No such thing as a
2" x 4"
I'm sure everyone knows that a 2x4 is not really 2"x 4". In reality it's 1½" x 3½". And that makes things a royal pain in the butt. I needed a real board to make skids from. And if I can't find one, I'll make it. This is the story of the planer.
|First, I came home with a nice cedar 4x4 and cut it in two. Then after drilling mounting holes and such, I discovered that the whole assembly was too wide to fit under the engine flywheels. Not to be stopped by such a trivial thing, I decided to trim the excess width with the circular saw. The fact that the blade didn't go deep enough to do it in one cut was not a problem, I'll just turn it over and cut the other side too. Not. End result, one screwed up skid. Well, I'll not be foiled by a mere piece of wood, so it's off to Lowe's and this is what I brought home.|
|I also picked up a treated 4x4 while I was there and it was off to the races. I planed the whole thing at once so I at least knew they would be the same width. I had to go from a 3 ¾ width to 2 ¼ , talk about making a toothpick out of a tree! Having accomplished that, I had a very nice set of skids...and a new planer. I'm glad I used the treated wood as they are already covered with oil and grease and other goodies. I'd been really P.O.'ed if it had been an oak plank with a nice finish on it!|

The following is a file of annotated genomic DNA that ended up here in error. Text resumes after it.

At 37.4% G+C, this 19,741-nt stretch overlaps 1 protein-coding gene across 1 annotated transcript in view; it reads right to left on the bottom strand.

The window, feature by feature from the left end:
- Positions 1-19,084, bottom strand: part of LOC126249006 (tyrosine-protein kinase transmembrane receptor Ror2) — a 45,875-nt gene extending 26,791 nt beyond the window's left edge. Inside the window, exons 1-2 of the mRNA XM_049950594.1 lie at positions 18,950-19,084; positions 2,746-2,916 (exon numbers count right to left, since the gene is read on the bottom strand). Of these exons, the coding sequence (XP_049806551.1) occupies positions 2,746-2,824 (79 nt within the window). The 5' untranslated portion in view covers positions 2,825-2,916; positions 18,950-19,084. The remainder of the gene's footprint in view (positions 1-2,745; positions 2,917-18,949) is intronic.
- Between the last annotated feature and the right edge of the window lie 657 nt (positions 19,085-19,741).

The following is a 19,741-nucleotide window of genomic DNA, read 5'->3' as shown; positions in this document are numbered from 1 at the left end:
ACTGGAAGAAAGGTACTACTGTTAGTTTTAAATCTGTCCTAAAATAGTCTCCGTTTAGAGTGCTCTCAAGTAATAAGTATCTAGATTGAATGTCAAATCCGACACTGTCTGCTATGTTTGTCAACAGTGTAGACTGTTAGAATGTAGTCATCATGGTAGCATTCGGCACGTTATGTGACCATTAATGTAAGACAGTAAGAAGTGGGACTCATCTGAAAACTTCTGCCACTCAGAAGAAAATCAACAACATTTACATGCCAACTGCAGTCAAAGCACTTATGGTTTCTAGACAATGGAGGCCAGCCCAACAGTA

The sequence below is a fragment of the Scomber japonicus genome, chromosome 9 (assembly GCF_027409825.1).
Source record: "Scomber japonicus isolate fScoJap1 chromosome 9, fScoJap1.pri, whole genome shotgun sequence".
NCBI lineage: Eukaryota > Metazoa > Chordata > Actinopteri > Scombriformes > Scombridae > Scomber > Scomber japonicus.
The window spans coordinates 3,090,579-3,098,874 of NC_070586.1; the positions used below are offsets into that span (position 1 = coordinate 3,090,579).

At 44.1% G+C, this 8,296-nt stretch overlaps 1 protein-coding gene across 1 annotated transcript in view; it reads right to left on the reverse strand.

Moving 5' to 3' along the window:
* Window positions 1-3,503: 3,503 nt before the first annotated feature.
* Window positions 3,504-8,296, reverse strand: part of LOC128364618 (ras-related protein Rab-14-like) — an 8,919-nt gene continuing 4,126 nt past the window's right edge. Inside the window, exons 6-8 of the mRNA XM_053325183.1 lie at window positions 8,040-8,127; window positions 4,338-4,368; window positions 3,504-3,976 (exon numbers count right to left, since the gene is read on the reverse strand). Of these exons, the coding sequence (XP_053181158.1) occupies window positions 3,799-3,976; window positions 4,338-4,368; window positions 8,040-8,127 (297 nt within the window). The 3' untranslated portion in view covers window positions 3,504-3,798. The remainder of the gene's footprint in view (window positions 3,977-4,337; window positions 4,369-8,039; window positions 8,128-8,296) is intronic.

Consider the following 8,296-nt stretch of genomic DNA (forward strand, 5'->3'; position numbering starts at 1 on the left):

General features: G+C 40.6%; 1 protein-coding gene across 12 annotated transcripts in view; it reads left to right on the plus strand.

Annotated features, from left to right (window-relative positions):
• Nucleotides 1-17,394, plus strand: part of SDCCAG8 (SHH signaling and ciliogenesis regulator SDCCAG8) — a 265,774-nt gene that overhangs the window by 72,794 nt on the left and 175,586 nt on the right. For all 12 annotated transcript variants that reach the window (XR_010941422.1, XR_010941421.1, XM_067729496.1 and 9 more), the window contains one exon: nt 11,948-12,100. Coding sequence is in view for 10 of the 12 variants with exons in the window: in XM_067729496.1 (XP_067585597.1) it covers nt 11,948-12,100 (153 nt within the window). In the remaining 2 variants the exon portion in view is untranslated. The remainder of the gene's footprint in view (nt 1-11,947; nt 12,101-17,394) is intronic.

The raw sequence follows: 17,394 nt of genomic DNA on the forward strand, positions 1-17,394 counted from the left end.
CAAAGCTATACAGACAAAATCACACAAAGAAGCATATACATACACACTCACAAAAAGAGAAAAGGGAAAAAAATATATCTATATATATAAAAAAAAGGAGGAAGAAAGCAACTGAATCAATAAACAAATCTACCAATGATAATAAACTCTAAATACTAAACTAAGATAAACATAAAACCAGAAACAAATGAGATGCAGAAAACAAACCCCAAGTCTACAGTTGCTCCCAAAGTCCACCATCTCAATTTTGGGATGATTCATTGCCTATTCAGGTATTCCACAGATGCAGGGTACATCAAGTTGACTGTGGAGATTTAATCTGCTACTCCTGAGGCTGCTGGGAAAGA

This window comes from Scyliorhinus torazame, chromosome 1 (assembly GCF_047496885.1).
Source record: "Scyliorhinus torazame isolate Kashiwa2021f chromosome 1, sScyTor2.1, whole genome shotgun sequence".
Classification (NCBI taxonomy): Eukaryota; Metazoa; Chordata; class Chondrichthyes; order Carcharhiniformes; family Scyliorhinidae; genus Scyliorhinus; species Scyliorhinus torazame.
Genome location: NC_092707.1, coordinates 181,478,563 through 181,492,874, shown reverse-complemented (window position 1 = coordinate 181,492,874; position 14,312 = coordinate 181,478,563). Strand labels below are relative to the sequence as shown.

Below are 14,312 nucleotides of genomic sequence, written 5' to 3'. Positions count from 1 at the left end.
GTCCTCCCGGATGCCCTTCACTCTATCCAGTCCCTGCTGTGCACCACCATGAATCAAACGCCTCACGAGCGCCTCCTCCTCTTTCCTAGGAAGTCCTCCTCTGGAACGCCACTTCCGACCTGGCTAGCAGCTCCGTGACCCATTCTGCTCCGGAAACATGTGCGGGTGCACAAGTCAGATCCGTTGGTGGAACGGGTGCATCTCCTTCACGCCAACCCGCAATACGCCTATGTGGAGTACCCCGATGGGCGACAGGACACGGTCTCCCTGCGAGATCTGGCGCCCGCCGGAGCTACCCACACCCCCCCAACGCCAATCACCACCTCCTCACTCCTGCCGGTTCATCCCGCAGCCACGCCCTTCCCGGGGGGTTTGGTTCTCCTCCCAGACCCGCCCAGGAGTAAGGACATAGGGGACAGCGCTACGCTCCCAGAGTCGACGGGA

|Here's the engine sitting on the skids for the first time, so far so good. Lesson learned here: put the block on by itself and then assemble the rest of the engine. Don't ask how I got this all together and then got it on the lift table.|
And so it goes....
One screwed up cedar 4x4: $14.95
Having a nice pair of skids for my Waterloo Boy:
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